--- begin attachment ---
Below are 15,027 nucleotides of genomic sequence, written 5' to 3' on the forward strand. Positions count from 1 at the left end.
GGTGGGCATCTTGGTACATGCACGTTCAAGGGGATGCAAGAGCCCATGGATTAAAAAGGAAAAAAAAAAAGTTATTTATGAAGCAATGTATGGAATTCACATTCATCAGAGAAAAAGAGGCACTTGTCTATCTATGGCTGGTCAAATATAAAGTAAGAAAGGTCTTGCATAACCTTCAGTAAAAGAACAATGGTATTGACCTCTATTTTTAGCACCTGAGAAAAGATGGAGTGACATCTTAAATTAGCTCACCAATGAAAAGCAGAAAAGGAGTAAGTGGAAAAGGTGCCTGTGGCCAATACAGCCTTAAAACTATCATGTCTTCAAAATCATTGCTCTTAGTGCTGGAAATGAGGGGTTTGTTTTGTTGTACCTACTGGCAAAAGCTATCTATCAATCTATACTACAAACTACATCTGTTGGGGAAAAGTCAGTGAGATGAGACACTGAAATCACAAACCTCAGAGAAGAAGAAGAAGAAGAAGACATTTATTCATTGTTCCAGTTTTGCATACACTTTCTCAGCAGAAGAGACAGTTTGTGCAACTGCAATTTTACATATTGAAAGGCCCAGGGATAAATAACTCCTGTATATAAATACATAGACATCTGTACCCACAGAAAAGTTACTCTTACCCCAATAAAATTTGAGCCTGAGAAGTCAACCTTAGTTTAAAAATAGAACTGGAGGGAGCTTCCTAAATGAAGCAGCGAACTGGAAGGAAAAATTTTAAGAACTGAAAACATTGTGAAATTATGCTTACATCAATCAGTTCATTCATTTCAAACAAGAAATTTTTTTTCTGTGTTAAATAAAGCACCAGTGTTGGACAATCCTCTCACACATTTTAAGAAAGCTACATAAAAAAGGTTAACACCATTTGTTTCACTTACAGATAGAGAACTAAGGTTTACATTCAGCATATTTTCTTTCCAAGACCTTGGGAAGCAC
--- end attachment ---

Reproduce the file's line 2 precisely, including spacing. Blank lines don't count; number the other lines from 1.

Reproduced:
GGTGGGCATCTTGGTACATGCACGTTCAAGGGGATGCAAGAGCCCATGGATTAAAAAGGAAAAAAAAAAAGTTATTTATGAAGCAATGTATGGAATTCACATTCATCAGAGAAAAAGAGGCACTTGTCTATCTATGGCTGGTCAAATATAAAGTAAGAAAGGTCTTGCATAACCTTCAGTAAAAGAACAATGGTATTGACCTCTATTTTTAGCACCTGAGAAAAGATGGAGTGACATCTTAAATTAGCTCACCAATGAAAAGCAGAAAAGGAGTAAGTGGAAAAGGTGCCTGTGGCCAATACAGCCTTAAAACTATCATGTCTTCAAAATCATTGCTCTTAGTGCTGGAAATGAGGGGTTTGTTTTGTTGTACCTACTGGCAAAAGCTATCTATCAATCTATACTACAAACTACATCTGTTGGGGAAAAGTCAGTGAGATGAGACACTGAAATCACAAACCTCAGAGAAGAAGAAGAAGAAGAAGACATTTATTCATTGTTCCAGTTTTGCATACACTTTCTCAGCAGAAGAGACAGTTTGTGCAACTGCAATTTTACATATTGAAAGGCCCAGGGATAAATAACTCCTGTATATAAATACATAGACATCTGTACCCACAGAAAAGTTACTCTTACCCCAATAAAATTTGAGCCTGAGAAGTCAACCTTAGTTTAAAAATAGAACTGGAGGGAGCTTCCTAAATGAAGCAGCGAACTGGAAGGAAAAATTTTAAGAACTGAAAACATTGTGAAATTATGCTTACATCAATCAGTTCATTCATTTCAAACAAGAAATTTTTTTTCTGTGTTAAATAAAGCACCAGTGTTGGACAATCCTCTCACACATTTTAAGAAAGCTACATAAAAAAGGTTAACACCATTTGTTTCACTTACAGATAGAGAACTAAGGTTTACATTCAGCATATTTTCTTTCCAAGACCTTGGGAAGCAC